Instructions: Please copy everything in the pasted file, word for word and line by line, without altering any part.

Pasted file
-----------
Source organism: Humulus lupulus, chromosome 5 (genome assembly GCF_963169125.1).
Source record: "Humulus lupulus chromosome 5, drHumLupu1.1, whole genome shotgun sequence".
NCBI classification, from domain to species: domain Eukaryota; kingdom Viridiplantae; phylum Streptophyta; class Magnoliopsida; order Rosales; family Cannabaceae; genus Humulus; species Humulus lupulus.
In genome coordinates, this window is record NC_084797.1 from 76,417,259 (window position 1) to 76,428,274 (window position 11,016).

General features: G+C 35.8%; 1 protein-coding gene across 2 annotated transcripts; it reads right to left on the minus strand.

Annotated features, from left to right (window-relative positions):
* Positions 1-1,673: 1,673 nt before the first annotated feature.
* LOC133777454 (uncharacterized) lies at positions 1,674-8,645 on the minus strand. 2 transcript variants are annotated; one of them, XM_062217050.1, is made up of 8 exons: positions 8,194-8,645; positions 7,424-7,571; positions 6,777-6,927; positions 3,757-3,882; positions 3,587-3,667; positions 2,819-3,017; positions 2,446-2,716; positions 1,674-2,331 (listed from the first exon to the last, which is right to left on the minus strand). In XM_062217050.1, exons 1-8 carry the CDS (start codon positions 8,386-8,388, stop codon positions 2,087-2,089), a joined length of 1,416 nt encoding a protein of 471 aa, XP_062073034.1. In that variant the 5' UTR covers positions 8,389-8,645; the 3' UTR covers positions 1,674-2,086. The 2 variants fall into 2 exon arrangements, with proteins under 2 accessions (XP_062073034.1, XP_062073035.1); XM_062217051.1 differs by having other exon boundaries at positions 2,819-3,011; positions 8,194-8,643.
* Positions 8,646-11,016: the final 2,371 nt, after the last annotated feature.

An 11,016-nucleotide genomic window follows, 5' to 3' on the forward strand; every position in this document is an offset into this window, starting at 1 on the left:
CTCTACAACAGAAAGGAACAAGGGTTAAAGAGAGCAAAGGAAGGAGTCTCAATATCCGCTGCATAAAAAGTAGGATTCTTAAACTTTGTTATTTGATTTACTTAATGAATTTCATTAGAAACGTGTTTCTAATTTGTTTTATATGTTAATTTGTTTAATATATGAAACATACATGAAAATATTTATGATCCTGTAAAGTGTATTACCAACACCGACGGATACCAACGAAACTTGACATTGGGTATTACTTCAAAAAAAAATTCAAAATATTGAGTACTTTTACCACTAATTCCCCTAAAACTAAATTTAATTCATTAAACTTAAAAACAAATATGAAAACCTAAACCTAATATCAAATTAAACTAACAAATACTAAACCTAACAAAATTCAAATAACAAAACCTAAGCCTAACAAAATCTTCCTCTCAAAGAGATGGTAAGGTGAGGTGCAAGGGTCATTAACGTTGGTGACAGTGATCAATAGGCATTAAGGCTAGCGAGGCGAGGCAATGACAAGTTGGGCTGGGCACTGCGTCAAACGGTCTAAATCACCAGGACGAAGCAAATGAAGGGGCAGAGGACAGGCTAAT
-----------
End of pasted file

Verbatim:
Source organism: Humulus lupulus, chromosome 5 (genome assembly GCF_963169125.1).
Source record: "Humulus lupulus chromosome 5, drHumLupu1.1, whole genome shotgun sequence".
NCBI classification, from domain to species: domain Eukaryota; kingdom Viridiplantae; phylum Streptophyta; class Magnoliopsida; order Rosales; family Cannabaceae; genus Humulus; species Humulus lupulus.
In genome coordinates, this window is record NC_084797.1 from 76,417,259 (window position 1) to 76,428,274 (window position 11,016).

General features: G+C 35.8%; 1 protein-coding gene across 2 annotated transcripts; it reads right to left on the minus strand.

Annotated features, from left to right (window-relative positions):
* Positions 1-1,673: 1,673 nt before the first annotated feature.
* LOC133777454 (uncharacterized) lies at positions 1,674-8,645 on the minus strand. 2 transcript variants are annotated; one of them, XM_062217050.1, is made up of 8 exons: positions 8,194-8,645; positions 7,424-7,571; positions 6,777-6,927; positions 3,757-3,882; positions 3,587-3,667; positions 2,819-3,017; positions 2,446-2,716; positions 1,674-2,331 (listed from the first exon to the last, which is right to left on the minus strand). In XM_062217050.1, exons 1-8 carry the CDS (start codon positions 8,386-8,388, stop codon positions 2,087-2,089), a joined length of 1,416 nt encoding a protein of 471 aa, XP_062073034.1. In that variant the 5' UTR covers positions 8,389-8,645; the 3' UTR covers positions 1,674-2,086. The 2 variants fall into 2 exon arrangements, with proteins under 2 accessions (XP_062073034.1, XP_062073035.1); XM_062217051.1 differs by having other exon boundaries at positions 2,819-3,011; positions 8,194-8,643.
* Positions 8,646-11,016: the final 2,371 nt, after the last annotated feature.

An 11,016-nucleotide genomic window follows, 5' to 3' on the forward strand; every position in this document is an offset into this window, starting at 1 on the left:
CTCTACAACAGAAAGGAACAAGGGTTAAAGAGAGCAAAGGAAGGAGTCTCAATATCCGCTGCATAAAAAGTAGGATTCTTAAACTTTGTTATTTGATTTACTTAATGAATTTCATTAGAAACGTGTTTCTAATTTGTTTTATATGTTAATTTGTTTAATATATGAAACATACATGAAAATATTTATGATCCTGTAAAGTGTATTACCAACACCGACGGATACCAACGAAACTTGACATTGGGTATTACTTCAAAAAAAAATTCAAAATATTGAGTACTTTTACCACTAATTCCCCTAAAACTAAATTTAATTCATTAAACTTAAAAACAAATATGAAAACCTAAACCTAATATCAAATTAAACTAACAAATACTAAACCTAACAAAATTCAAATAACAAAACCTAAGCCTAACAAAATCTTCCTCTCAAAGAGATGGTAAGGTGAGGTGCAAGGGTCATTAACGTTGGTGACAGTGATCAATAGGCATTAAGGCTAGCGAGGCGAGGCAATGACAAGTTGGGCTGGGCACTGCGTCAAACGGTCTAAATCACCAGGACGAAGCAAATGAAGGGGCAGAGGACAGGCTAAT